If there's one thing all children have in common, it's their innocence. Of course, some children behave worse than others, and many experience pain and heartbreak at far too young an age, but that shouldn't stop us from providing kids with the childhood they deserve. Anja Ring Branch Loven, a Danish relief worker, saw that children in Nigeria were falling victim to an awful superstition that labelled them as witches in the eyes of society. These young individuals were abandoned, tortured and, in some cases, killed as a result of the paranoia. Anja knew she couldn't sit idly by while many children were being abandoned without any way to receive future education or care.
This heroic worker wasn't always traveling to third world countries and getting involved desperate situations, though. In 2011, Anja was working as a store manager, but everything changed when she took a three-month-long trip to Africa. Over the course of those 90 days, Anja did relief work and resolved that the rest of her life would be dedicated to helping those in Africa receive the education and love they deserved. It's a good thing she resigned from her job before departing on her trip, because she never returned to her old life.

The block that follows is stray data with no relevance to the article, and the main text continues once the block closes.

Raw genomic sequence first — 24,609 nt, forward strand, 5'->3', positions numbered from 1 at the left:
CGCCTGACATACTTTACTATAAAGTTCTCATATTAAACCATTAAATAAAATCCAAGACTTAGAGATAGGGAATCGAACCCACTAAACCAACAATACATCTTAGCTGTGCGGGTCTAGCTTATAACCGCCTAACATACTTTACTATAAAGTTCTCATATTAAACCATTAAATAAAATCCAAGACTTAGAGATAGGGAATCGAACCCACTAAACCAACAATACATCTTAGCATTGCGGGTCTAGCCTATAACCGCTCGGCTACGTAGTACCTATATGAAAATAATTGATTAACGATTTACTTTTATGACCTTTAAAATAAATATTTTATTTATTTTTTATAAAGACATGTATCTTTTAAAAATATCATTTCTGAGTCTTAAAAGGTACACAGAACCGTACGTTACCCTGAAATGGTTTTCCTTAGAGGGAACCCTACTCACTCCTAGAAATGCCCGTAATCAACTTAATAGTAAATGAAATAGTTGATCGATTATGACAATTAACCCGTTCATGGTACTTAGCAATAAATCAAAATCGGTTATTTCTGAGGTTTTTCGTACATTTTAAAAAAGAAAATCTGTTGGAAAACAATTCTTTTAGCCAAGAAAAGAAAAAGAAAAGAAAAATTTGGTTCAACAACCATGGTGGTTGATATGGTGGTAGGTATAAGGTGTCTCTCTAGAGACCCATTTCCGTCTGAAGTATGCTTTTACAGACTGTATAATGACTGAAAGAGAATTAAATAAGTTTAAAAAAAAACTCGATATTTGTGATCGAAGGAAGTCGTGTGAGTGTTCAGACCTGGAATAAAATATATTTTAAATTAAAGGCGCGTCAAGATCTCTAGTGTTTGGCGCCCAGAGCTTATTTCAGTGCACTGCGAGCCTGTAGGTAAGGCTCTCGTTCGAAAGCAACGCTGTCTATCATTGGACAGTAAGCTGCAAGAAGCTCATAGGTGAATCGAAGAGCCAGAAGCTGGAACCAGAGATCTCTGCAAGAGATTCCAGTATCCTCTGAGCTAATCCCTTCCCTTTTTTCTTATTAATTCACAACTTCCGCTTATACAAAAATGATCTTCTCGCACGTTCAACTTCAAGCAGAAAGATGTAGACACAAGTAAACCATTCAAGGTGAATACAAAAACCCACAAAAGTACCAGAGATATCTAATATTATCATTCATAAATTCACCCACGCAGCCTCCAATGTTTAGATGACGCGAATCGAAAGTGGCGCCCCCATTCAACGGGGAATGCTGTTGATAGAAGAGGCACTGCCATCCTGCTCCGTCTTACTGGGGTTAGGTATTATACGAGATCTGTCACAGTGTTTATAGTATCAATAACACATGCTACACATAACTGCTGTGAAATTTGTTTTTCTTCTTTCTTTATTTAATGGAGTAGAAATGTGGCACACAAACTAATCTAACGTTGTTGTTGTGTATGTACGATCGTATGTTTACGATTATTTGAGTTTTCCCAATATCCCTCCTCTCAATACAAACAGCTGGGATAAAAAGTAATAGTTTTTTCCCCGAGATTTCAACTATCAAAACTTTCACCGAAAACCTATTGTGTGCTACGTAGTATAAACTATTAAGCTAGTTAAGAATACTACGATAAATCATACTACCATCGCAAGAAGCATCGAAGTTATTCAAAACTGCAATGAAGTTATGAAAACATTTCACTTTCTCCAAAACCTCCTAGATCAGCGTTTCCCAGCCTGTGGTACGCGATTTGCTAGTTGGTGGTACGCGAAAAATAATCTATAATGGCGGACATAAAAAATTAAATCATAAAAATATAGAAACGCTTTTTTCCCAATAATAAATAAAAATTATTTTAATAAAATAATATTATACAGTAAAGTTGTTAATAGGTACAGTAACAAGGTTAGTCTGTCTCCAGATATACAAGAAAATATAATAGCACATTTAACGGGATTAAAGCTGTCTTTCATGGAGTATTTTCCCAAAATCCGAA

In 2012, Anja founded DINNødhjælp, a non-profit dedicated to helping poor children, especially those accused of being witches, have the best life possible. In an interview with the Nordjyske Herald-Tribune, she said that these children "are the future of Africa, and why it is so important that they get an education." One of those important children is Hope, a 2-year-old who had spent eight months wandering the streets alone when Anja and her team found him on January 31st. Her relationship with this young boy perfectly represents everything Anja and her charity do for the children of Nigeria. Check out the photos below to see their encounter and how much better Hope is doing today.